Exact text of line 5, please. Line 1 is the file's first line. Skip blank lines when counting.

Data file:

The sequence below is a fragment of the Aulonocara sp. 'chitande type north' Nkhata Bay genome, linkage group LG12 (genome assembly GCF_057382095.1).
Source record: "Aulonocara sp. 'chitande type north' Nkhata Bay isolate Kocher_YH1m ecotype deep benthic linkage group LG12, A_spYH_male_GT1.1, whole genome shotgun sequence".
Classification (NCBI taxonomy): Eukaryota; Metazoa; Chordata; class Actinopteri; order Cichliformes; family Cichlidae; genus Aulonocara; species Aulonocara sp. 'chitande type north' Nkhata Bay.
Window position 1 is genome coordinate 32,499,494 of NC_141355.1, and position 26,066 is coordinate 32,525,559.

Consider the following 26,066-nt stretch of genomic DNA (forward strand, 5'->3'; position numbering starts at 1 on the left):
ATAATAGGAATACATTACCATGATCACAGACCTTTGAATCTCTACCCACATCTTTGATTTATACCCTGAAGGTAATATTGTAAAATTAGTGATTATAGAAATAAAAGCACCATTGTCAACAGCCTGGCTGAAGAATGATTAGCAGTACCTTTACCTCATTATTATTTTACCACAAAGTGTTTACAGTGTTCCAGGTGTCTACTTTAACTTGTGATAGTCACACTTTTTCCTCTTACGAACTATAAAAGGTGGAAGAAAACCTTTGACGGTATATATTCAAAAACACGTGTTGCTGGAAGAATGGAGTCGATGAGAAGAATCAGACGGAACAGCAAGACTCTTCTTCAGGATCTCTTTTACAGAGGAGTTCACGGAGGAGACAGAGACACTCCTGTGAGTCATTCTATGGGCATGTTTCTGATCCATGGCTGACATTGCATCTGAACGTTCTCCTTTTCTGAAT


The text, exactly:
Consider the following 26,066-nt stretch of genomic DNA (forward strand, 5'->3'; position numbering starts at 1 on the left):